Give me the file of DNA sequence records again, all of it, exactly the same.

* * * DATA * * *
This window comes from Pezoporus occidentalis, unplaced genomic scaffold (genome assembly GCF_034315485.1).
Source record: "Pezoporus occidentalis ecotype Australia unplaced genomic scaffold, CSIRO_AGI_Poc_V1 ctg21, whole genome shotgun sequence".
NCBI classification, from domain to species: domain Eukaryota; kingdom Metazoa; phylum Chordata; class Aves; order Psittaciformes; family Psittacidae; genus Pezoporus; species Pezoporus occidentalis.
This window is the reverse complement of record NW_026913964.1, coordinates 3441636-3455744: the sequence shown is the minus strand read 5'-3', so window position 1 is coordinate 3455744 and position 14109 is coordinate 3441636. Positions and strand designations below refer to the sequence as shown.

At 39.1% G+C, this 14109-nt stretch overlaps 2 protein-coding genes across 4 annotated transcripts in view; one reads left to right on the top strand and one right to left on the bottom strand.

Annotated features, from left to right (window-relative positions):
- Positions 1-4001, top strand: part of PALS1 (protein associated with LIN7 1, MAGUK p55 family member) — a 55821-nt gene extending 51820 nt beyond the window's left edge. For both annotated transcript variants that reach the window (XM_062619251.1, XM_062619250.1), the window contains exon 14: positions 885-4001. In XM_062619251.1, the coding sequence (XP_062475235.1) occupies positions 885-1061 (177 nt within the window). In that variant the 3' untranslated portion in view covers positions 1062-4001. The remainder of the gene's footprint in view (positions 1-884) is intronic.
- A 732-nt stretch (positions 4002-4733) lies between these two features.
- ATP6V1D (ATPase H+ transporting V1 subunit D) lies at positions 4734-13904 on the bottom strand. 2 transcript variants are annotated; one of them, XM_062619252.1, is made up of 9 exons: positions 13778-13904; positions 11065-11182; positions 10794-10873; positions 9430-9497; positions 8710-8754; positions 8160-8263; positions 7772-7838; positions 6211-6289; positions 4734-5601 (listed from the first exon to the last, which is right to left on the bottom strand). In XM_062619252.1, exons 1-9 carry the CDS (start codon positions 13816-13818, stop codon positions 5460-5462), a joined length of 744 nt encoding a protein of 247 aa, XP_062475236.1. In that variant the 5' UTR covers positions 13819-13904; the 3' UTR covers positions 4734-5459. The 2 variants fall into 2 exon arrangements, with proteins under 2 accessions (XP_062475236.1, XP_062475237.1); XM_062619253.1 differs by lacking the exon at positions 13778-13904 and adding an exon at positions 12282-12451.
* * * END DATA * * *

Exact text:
This window comes from Pezoporus occidentalis, unplaced genomic scaffold (genome assembly GCF_034315485.1).
Source record: "Pezoporus occidentalis ecotype Australia unplaced genomic scaffold, CSIRO_AGI_Poc_V1 ctg21, whole genome shotgun sequence".
NCBI classification, from domain to species: domain Eukaryota; kingdom Metazoa; phylum Chordata; class Aves; order Psittaciformes; family Psittacidae; genus Pezoporus; species Pezoporus occidentalis.
This window is the reverse complement of record NW_026913964.1, coordinates 3441636-3455744: the sequence shown is the minus strand read 5'-3', so window position 1 is coordinate 3455744 and position 14109 is coordinate 3441636. Positions and strand designations below refer to the sequence as shown.

At 39.1% G+C, this 14109-nt stretch overlaps 2 protein-coding genes across 4 annotated transcripts in view; one reads left to right on the top strand and one right to left on the bottom strand.

Annotated features, from left to right (window-relative positions):
- Positions 1-4001, top strand: part of PALS1 (protein associated with LIN7 1, MAGUK p55 family member) — a 55821-nt gene extending 51820 nt beyond the window's left edge. For both annotated transcript variants that reach the window (XM_062619251.1, XM_062619250.1), the window contains exon 14: positions 885-4001. In XM_062619251.1, the coding sequence (XP_062475235.1) occupies positions 885-1061 (177 nt within the window). In that variant the 3' untranslated portion in view covers positions 1062-4001. The remainder of the gene's footprint in view (positions 1-884) is intronic.
- A 732-nt stretch (positions 4002-4733) lies between these two features.
- ATP6V1D (ATPase H+ transporting V1 subunit D) lies at positions 4734-13904 on the bottom strand. 2 transcript variants are annotated; one of them, XM_062619252.1, is made up of 9 exons: positions 13778-13904; positions 11065-11182; positions 10794-10873; positions 9430-9497; positions 8710-8754; positions 8160-8263; positions 7772-7838; positions 6211-6289; positions 4734-5601 (listed from the first exon to the last, which is right to left on the bottom strand). In XM_062619252.1, exons 1-9 carry the CDS (start codon positions 13816-13818, stop codon positions 5460-5462), a joined length of 744 nt encoding a protein of 247 aa, XP_062475236.1. In that variant the 5' UTR covers positions 13819-13904; the 3' UTR covers positions 4734-5459. The 2 variants fall into 2 exon arrangements, with proteins under 2 accessions (XP_062475236.1, XP_062475237.1); XM_062619253.1 differs by lacking the exon at positions 13778-13904 and adding an exon at positions 12282-12451.